Being summers, the forests being Deciduous type (both mixed and dry) had shed the leaves and very less greenery was around. We recorded numerous Black Headed Orioles in the region and constant calling by the bird was breaking the silence of the hills. We then went off the path, little bit inside towards a ravine in which a dried nullah was there. A jump into the dry nullah showed us our first and only pugmark recording of the trip. I was convinced that it was of a large carnivore and probably that of a RBT but wanted to be doubly sure before coming to any conclusion. Some more searches made near the impression didn’t reveal anything significant and there was no presence of any other pugmark impression set that could have led to something concrete result. With another descend of 150 m we came across another ambiguous evidence, a scat sample. Little bit of probing told us that it was definitely that of a carnivore with presence of fur remains in it, but again I wanted to get it confirmed by experts and hence some more photographs were clicked. Later on I reconfirmed the samples findings with Mr Manoj Nair, DFO of Debrigarh Sanctuary who was sure that Pugmark was not that of a Tiger as the size of pad was not that big. Also the scat thickness was smaller than what usually tigers scat sample reveal. I committed the mistake of not collecting actual sample with me which could have given more concrete results. But if I try to draw any hypothetical conclusion on Tigers presence in Lakhari, following points can be indicators:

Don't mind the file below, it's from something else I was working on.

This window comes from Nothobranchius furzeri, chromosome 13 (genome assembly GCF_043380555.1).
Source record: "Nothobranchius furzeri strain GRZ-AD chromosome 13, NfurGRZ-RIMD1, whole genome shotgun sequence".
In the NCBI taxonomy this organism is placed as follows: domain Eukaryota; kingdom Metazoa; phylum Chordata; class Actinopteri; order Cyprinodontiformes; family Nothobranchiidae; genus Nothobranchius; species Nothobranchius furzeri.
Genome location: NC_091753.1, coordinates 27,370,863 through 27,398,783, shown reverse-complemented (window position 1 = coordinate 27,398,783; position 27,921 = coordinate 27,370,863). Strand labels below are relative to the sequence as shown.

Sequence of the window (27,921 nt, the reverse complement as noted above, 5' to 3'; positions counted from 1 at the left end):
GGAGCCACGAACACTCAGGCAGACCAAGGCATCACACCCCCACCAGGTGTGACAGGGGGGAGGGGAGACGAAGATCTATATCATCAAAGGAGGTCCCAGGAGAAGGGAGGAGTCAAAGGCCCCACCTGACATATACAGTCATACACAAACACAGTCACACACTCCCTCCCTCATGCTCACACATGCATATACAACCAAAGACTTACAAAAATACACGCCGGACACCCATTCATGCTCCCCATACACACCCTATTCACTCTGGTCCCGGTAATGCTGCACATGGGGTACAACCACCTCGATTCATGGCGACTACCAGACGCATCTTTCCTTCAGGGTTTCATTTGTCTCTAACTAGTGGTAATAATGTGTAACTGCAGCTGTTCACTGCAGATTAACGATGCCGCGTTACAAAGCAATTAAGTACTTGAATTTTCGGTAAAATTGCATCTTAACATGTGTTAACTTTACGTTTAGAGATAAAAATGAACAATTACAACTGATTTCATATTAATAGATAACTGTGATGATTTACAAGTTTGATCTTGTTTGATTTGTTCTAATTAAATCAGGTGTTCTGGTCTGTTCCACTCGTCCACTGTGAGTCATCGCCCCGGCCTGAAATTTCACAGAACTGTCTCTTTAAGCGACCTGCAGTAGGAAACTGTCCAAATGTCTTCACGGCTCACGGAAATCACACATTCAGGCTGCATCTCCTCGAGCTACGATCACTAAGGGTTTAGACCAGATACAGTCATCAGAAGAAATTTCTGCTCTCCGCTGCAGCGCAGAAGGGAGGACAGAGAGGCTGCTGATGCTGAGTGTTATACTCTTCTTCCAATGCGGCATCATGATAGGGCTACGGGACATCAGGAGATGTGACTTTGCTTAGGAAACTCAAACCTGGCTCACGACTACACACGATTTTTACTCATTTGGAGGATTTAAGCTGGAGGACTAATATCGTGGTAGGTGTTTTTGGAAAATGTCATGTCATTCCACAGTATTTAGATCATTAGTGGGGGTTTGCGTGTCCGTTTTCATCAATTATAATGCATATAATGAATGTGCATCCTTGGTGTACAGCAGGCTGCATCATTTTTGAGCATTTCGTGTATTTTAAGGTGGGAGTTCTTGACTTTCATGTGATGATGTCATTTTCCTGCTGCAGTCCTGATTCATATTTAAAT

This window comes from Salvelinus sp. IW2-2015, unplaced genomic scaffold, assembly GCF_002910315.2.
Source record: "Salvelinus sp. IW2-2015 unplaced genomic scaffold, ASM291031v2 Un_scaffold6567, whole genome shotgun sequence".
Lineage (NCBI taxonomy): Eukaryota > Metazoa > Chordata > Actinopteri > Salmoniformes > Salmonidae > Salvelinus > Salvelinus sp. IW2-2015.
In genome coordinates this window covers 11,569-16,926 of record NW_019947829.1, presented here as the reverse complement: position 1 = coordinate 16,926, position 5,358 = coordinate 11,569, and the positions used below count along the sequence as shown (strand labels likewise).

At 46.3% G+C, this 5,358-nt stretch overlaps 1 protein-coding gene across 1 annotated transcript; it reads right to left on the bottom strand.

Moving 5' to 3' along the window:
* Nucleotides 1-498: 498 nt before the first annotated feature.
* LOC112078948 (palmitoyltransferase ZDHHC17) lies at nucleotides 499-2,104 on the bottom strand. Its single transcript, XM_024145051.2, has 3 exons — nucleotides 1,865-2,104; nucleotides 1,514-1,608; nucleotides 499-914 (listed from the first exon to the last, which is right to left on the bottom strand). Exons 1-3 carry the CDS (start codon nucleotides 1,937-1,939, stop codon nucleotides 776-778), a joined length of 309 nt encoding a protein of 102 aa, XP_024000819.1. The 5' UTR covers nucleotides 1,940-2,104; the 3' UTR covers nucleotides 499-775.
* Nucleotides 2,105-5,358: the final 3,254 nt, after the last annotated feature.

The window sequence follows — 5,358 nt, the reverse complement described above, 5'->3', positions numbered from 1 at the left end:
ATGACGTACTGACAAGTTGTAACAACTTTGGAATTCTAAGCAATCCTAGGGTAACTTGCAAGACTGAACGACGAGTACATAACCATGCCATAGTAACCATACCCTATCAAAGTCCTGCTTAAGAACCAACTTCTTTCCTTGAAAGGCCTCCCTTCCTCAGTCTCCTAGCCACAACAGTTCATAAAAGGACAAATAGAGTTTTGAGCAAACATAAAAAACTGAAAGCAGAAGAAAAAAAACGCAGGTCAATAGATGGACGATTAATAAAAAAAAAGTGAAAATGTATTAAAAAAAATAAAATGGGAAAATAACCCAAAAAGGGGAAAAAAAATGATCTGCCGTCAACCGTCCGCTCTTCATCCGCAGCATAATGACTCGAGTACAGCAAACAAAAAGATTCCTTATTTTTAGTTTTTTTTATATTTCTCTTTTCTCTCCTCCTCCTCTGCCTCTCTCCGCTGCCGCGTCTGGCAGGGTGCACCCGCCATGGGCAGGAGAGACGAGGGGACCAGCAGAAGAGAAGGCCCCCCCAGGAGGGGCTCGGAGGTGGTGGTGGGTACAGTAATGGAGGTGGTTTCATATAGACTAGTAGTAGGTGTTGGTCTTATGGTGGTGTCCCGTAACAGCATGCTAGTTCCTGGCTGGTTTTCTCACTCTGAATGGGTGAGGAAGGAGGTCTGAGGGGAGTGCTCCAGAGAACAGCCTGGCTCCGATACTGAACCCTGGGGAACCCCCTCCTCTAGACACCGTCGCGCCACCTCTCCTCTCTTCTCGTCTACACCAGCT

Motivators
• I was informed of recent reports of Cattle Kills by DFO, Mr J S Mohanty
• Unconfirmed reports (my interaction with some locals)suggest that last Tiger was poached/killed in and around year 2001
• One Forest Guard told that during last census held, some pugmarks were found in Chandiput Section but nothing was found in Chandragiri Section (to be confirmed).
• One group of Cheetals, couple of Sambar Deers, Langurs and Wild Boars presence in the area may be acting as prey base for Tiger if present